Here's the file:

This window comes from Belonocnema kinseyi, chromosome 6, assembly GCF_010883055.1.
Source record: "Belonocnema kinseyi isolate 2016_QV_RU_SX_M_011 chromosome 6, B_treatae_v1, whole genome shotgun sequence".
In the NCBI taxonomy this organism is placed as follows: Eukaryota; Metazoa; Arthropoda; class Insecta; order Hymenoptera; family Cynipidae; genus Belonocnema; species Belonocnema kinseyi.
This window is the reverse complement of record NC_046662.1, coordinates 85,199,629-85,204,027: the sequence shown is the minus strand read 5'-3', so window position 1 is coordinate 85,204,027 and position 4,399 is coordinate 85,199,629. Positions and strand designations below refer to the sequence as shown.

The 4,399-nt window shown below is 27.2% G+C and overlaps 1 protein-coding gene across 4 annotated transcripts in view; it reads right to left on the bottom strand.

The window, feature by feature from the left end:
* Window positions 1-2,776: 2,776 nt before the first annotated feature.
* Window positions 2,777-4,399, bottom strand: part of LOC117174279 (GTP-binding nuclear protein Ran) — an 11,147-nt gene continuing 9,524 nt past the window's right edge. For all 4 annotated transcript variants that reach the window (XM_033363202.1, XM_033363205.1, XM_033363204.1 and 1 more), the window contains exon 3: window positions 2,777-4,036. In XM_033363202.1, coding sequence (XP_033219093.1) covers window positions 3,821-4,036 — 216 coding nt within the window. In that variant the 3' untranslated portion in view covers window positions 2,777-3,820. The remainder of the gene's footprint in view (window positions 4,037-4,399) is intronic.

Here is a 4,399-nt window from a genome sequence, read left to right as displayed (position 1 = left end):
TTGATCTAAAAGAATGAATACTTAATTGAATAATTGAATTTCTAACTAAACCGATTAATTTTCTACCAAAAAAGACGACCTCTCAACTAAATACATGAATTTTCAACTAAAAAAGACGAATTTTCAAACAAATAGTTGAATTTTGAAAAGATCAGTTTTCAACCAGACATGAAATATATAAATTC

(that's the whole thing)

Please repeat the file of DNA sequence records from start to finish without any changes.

This window comes from Belonocnema kinseyi, chromosome 6, assembly GCF_010883055.1.
Source record: "Belonocnema kinseyi isolate 2016_QV_RU_SX_M_011 chromosome 6, B_treatae_v1, whole genome shotgun sequence".
In the NCBI taxonomy this organism is placed as follows: Eukaryota; Metazoa; Arthropoda; class Insecta; order Hymenoptera; family Cynipidae; genus Belonocnema; species Belonocnema kinseyi.
This window is the reverse complement of record NC_046662.1, coordinates 85,199,629-85,204,027: the sequence shown is the minus strand read 5'-3', so window position 1 is coordinate 85,204,027 and position 4,399 is coordinate 85,199,629. Positions and strand designations below refer to the sequence as shown.

The 4,399-nt window shown below is 27.2% G+C and overlaps 1 protein-coding gene across 4 annotated transcripts in view; it reads right to left on the bottom strand.

The window, feature by feature from the left end:
* Window positions 1-2,776: 2,776 nt before the first annotated feature.
* Window positions 2,777-4,399, bottom strand: part of LOC117174279 (GTP-binding nuclear protein Ran) — an 11,147-nt gene continuing 9,524 nt past the window's right edge. For all 4 annotated transcript variants that reach the window (XM_033363202.1, XM_033363205.1, XM_033363204.1 and 1 more), the window contains exon 3: window positions 2,777-4,036. In XM_033363202.1, coding sequence (XP_033219093.1) covers window positions 3,821-4,036 — 216 coding nt within the window. In that variant the 3' untranslated portion in view covers window positions 2,777-3,820. The remainder of the gene's footprint in view (window positions 4,037-4,399) is intronic.

Here is a 4,399-nt window from a genome sequence, read left to right as displayed (position 1 = left end):
TTGATCTAAAAGAATGAATACTTAATTGAATAATTGAATTTCTAACTAAACCGATTAATTTTCTACCAAAAAAGACGACCTCTCAACTAAATACATGAATTTTCAACTAAAAAAGACGAATTTTCAAACAAATAGTTGAATTTTGAAAAGATCAGTTTTCAACCAGACATGAAATATATAAATTC